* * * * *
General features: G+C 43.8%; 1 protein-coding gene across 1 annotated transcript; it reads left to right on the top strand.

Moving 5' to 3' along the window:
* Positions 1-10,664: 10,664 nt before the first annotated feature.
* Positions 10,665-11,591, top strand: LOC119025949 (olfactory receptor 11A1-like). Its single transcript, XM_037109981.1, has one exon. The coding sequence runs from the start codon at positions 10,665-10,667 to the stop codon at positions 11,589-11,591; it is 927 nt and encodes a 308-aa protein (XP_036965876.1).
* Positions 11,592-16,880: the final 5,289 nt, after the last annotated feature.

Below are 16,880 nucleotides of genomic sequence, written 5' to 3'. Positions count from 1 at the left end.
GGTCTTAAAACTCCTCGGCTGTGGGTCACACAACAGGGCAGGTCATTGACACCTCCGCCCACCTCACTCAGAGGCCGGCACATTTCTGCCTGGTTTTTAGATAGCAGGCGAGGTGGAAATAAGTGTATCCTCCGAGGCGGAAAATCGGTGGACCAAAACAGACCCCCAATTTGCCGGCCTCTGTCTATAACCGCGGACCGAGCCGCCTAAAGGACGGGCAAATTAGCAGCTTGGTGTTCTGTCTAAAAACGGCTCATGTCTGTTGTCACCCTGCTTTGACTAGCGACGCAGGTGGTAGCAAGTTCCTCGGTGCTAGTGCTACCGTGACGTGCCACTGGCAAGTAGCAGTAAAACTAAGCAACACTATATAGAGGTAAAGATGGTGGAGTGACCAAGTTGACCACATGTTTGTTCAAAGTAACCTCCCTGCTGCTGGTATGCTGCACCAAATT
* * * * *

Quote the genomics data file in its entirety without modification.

General features: G+C 43.8%; 1 protein-coding gene across 1 annotated transcript; it reads left to right on the top strand.

Moving 5' to 3' along the window:
* Positions 1-10,664: 10,664 nt before the first annotated feature.
* Positions 10,665-11,591, top strand: LOC119025949 (olfactory receptor 11A1-like). Its single transcript, XM_037109981.1, has one exon. The coding sequence runs from the start codon at positions 10,665-10,667 to the stop codon at positions 11,589-11,591; it is 927 nt and encodes a 308-aa protein (XP_036965876.1).
* Positions 11,592-16,880: the final 5,289 nt, after the last annotated feature.

Below are 16,880 nucleotides of genomic sequence, written 5' to 3'. Positions count from 1 at the left end.
GGTCTTAAAACTCCTCGGCTGTGGGTCACACAACAGGGCAGGTCATTGACACCTCCGCCCACCTCACTCAGAGGCCGGCACATTTCTGCCTGGTTTTTAGATAGCAGGCGAGGTGGAAATAAGTGTATCCTCCGAGGCGGAAAATCGGTGGACCAAAACAGACCCCCAATTTGCCGGCCTCTGTCTATAACCGCGGACCGAGCCGCCTAAAGGACGGGCAAATTAGCAGCTTGGTGTTCTGTCTAAAAACGGCTCATGTCTGTTGTCACCCTGCTTTGACTAGCGACGCAGGTGGTAGCAAGTTCCTCGGTGCTAGTGCTACCGTGACGTGCCACTGGCAAGTAGCAGTAAAACTAAGCAACACTATATAGAGGTAAAGATGGTGGAGTGACCAAGTTGACCACATGTTTGTTCAAAGTAACCTCCCTGCTGCTGGTATGCTGCACCAAATT